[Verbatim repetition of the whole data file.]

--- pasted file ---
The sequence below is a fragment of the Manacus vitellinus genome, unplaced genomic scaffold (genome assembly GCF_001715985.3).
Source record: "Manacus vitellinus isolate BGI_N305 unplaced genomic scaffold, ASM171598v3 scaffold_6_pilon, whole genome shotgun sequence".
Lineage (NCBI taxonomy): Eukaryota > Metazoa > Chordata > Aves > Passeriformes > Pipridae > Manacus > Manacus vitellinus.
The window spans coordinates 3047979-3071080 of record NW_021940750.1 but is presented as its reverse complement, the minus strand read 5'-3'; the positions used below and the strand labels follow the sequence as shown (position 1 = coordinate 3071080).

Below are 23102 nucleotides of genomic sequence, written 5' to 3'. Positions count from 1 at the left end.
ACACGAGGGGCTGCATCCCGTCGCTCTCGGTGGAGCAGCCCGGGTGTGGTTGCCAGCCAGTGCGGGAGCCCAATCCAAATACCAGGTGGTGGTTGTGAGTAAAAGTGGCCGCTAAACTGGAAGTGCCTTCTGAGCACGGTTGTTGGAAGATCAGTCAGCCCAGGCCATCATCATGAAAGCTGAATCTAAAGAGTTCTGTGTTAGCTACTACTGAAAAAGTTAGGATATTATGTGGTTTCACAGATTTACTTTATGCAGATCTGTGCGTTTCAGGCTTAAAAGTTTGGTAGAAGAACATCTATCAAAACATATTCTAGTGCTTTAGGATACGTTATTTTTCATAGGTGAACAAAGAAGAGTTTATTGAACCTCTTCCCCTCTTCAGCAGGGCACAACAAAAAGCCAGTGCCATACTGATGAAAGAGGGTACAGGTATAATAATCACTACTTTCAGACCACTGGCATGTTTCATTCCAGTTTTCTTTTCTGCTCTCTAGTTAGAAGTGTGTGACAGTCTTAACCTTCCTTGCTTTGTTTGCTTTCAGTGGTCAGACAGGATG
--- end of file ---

The sequence below is a fragment of the Manacus vitellinus genome, unplaced genomic scaffold (genome assembly GCF_001715985.3).
Source record: "Manacus vitellinus isolate BGI_N305 unplaced genomic scaffold, ASM171598v3 scaffold_6_pilon, whole genome shotgun sequence".
Lineage (NCBI taxonomy): Eukaryota > Metazoa > Chordata > Aves > Passeriformes > Pipridae > Manacus > Manacus vitellinus.
The window spans coordinates 3047979-3071080 of record NW_021940750.1 but is presented as its reverse complement, the minus strand read 5'-3'; the positions used below and the strand labels follow the sequence as shown (position 1 = coordinate 3071080).

Below are 23102 nucleotides of genomic sequence, written 5' to 3'. Positions count from 1 at the left end.
ACACGAGGGGCTGCATCCCGTCGCTCTCGGTGGAGCAGCCCGGGTGTGGTTGCCAGCCAGTGCGGGAGCCCAATCCAAATACCAGGTGGTGGTTGTGAGTAAAAGTGGCCGCTAAACTGGAAGTGCCTTCTGAGCACGGTTGTTGGAAGATCAGTCAGCCCAGGCCATCATCATGAAAGCTGAATCTAAAGAGTTCTGTGTTAGCTACTACTGAAAAAGTTAGGATATTATGTGGTTTCACAGATTTACTTTATGCAGATCTGTGCGTTTCAGGCTTAAAAGTTTGGTAGAAGAACATCTATCAAAACATATTCTAGTGCTTTAGGATACGTTATTTTTCATAGGTGAACAAAGAAGAGTTTATTGAACCTCTTCCCCTCTTCAGCAGGGCACAACAAAAAGCCAGTGCCATACTGATGAAAGAGGGTACAGGTATAATAATCACTACTTTCAGACCACTGGCATGTTTCATTCCAGTTTTCTTTTCTGCTCTCTAGTTAGAAGTGTGTGACAGTCTTAACCTTCCTTGCTTTGTTTGCTTTCAGTGGTCAGACAGGATG